Just a short drive off Hwy 101, Dungeness Spit is the largest natural sand hook in the nation. A wonderful place for beachcombers, hikers and bird watchers. Horseback riding and camping available nearby. Tour the oldest lighthouse north of the Columbia river. Call (206) 683-5544 for more info.

8. PORT ANGELES / OLYMPIC NATIONAL PARK VISITOR CENTER
One of the larger cities on the Olympic Peninsula and headquarters for the Olympic National Park. Seasonal fishing opportunities. Bird and wildlife watching areas nearby. Ferry service to Victoria, B.C. Visitor center summer hours 7 days/week 8:30 am -6 pm.

9. HURRICANE RIDGE/HEART O'THE HILLS
(Park). Hurricane Ridge (17 miles from Pt. Angeles) offers spectacular views of the Olympic Mountains. Stop at the visitor center, and take one of the popular day hikes. Beautiful Heart O' the Hills campground is just inside the Park.

10. LAKE CRESCENT / MARYMERE FALLS
(Park).Hwy 101 gently curves around the southern shore of this beautiful lake that offers camping and lodging facilities. One of the more popular day hikes is Marymere Falls, a 1-1/2 mile round trip hike to a 90 foot waterfall. The north shore of Lake Crescent offers a trail open to mountain bikes.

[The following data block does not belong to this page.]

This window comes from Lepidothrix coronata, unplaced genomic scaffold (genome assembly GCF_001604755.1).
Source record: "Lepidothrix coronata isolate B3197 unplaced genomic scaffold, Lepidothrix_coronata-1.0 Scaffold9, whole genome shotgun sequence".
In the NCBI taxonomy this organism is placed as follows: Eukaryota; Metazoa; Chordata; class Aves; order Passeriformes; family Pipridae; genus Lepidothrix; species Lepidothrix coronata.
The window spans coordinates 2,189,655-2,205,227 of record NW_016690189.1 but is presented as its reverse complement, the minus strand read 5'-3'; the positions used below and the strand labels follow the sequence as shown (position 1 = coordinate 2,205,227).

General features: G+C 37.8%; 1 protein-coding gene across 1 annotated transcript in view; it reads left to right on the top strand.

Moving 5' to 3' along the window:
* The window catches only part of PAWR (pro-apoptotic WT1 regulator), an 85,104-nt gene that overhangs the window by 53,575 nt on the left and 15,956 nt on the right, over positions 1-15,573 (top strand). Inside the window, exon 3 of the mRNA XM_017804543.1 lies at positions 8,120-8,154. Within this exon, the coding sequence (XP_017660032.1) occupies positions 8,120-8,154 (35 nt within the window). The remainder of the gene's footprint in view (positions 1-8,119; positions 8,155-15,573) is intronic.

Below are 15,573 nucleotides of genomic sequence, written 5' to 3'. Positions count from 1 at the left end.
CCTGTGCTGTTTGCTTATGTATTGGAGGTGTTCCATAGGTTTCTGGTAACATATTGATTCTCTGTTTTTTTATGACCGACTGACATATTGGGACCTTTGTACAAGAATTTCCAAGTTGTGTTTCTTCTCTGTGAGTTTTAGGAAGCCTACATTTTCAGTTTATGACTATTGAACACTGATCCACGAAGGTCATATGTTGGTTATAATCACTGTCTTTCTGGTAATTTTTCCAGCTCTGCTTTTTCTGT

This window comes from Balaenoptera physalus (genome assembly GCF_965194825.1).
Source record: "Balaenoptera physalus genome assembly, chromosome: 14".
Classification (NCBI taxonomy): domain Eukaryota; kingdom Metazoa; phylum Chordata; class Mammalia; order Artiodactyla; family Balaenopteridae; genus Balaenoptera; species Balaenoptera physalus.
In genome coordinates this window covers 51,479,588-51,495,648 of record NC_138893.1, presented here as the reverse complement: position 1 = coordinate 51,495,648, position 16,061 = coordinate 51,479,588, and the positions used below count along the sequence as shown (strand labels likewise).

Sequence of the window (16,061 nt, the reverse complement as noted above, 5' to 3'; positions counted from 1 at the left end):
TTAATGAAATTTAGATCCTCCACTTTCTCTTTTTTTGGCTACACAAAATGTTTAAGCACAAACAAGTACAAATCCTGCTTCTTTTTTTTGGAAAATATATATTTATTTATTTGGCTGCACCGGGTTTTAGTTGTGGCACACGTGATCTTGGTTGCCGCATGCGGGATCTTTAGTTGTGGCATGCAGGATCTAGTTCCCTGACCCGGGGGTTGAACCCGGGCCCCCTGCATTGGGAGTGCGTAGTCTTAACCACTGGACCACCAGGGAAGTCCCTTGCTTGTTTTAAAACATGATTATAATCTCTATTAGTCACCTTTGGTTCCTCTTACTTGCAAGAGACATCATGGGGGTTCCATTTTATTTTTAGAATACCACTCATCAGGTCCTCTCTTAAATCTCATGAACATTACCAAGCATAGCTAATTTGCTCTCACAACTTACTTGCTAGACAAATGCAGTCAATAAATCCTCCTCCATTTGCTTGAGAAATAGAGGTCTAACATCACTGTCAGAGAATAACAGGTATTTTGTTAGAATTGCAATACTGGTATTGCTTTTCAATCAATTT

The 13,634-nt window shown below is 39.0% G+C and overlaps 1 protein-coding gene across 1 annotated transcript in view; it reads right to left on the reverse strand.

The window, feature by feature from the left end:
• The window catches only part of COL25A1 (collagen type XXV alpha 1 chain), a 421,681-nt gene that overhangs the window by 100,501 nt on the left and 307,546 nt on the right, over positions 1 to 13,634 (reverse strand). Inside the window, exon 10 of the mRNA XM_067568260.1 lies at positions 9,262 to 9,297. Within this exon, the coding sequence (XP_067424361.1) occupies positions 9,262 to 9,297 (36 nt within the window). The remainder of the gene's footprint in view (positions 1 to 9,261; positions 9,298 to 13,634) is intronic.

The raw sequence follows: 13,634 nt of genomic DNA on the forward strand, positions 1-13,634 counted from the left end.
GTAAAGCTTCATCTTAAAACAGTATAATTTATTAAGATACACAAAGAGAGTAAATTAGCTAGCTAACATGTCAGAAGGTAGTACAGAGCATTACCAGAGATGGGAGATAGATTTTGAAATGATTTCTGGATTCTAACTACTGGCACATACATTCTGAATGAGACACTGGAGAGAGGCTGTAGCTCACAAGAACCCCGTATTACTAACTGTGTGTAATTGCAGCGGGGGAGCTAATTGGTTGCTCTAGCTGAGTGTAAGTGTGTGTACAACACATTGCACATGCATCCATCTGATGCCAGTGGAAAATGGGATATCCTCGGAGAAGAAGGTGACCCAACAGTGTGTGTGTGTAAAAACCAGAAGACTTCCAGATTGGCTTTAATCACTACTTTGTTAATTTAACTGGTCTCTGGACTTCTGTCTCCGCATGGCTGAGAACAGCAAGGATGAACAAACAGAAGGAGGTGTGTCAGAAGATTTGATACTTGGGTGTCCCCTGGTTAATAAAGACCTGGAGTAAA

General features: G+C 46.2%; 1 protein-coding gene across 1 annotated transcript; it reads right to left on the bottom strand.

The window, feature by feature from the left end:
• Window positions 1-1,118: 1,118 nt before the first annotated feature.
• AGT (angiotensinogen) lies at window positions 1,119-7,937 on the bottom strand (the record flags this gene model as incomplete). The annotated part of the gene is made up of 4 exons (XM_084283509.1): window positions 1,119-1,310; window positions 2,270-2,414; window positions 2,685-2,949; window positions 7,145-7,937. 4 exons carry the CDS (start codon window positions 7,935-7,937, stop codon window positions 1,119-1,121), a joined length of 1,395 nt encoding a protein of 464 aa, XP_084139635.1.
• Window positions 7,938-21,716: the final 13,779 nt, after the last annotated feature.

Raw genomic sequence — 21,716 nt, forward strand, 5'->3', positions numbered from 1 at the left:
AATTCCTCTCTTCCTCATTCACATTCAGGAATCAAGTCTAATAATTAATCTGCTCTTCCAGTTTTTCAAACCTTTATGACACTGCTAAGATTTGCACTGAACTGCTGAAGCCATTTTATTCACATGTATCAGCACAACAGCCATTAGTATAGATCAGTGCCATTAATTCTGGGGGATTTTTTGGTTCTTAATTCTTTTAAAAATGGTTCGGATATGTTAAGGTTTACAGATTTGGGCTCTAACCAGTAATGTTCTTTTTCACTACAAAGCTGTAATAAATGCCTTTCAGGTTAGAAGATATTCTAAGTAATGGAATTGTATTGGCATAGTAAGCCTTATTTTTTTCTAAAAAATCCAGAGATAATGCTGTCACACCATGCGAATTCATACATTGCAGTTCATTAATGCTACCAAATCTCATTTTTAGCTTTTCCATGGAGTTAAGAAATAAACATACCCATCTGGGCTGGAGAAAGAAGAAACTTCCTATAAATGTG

11. SOL DUC HOT SPRINGS
(Park). The Sol Duc Hot Springs area offers mineral baths, a seasonal full-service resort, camping, and great hiking opportunities. Hikers can enjoy some of the Park's most beautiful scenery up Sol Duc Valley including Sol Duc Falls.

12. MAKAH CULTURAL CENTER / NEAH BAY
Located in Neah Bay, the Makah Cultural Center and Museum interprets the history of the Makah Indians. Displays include a traditional Ionghouse, hand made canoes and wood carvings; artifacts and relics from an archaeological site near Lake Ozette. Contact the Makah Cultural Center (206) 645-2711.

13. HOH RAINFOREST
(Park). The Hoh Visitor Center is in the heart of the rainforest, 18 miles off Hwy 101. Visitors can learn about the rainforest by strolling along interpretive trails or walking the Hoh River Trail through lush stands of moss-draped trees. An 89 site campground is located next to the visitor center.